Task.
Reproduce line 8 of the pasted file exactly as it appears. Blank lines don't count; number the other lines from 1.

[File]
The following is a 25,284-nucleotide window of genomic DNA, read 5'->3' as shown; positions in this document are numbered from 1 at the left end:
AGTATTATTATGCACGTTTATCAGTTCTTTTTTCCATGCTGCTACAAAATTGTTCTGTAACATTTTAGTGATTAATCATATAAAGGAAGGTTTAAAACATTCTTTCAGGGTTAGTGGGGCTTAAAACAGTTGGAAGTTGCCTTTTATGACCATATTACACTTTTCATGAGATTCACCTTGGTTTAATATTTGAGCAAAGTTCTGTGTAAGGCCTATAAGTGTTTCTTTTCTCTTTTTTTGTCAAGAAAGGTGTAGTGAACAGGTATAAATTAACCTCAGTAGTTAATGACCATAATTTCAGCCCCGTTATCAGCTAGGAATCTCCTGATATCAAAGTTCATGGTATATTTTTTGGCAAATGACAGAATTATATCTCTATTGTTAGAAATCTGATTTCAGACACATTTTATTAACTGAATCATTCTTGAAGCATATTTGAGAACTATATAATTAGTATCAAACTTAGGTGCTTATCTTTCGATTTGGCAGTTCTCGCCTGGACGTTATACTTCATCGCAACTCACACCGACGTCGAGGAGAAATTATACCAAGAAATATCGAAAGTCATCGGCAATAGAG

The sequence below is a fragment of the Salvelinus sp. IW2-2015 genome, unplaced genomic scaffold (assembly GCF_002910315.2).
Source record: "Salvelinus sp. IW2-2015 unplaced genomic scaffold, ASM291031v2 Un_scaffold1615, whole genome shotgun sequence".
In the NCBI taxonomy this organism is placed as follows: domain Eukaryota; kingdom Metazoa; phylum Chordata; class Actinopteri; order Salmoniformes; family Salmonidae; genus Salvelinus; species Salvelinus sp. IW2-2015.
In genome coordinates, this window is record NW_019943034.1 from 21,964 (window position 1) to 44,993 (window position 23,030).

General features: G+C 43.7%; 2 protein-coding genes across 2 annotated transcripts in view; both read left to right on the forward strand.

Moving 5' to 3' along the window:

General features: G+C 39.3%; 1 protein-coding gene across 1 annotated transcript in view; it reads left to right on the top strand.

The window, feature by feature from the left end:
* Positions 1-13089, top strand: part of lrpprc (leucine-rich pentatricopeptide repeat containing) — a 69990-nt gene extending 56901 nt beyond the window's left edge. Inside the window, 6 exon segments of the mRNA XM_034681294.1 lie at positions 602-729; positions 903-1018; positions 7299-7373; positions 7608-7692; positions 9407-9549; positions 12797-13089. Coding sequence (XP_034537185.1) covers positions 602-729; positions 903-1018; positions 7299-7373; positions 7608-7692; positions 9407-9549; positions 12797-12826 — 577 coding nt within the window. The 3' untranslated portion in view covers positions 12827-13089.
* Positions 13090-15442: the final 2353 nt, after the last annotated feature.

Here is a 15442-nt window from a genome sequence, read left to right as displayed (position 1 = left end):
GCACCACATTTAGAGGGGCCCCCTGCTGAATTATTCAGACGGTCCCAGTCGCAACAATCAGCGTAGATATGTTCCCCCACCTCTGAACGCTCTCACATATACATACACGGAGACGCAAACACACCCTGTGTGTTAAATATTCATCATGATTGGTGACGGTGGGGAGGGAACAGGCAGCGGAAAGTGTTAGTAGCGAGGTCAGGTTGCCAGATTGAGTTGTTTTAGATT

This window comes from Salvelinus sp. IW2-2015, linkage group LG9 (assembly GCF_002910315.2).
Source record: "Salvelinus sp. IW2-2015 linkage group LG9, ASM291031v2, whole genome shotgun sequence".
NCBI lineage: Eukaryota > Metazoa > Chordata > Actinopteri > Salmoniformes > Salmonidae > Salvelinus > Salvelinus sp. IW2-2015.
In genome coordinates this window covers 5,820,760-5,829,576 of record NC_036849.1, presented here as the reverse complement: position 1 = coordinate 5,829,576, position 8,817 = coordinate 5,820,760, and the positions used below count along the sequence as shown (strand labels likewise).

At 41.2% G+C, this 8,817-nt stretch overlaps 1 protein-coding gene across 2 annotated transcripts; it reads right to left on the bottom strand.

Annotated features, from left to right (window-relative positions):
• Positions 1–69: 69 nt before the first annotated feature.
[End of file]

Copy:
Moving 5' to 3' along the window: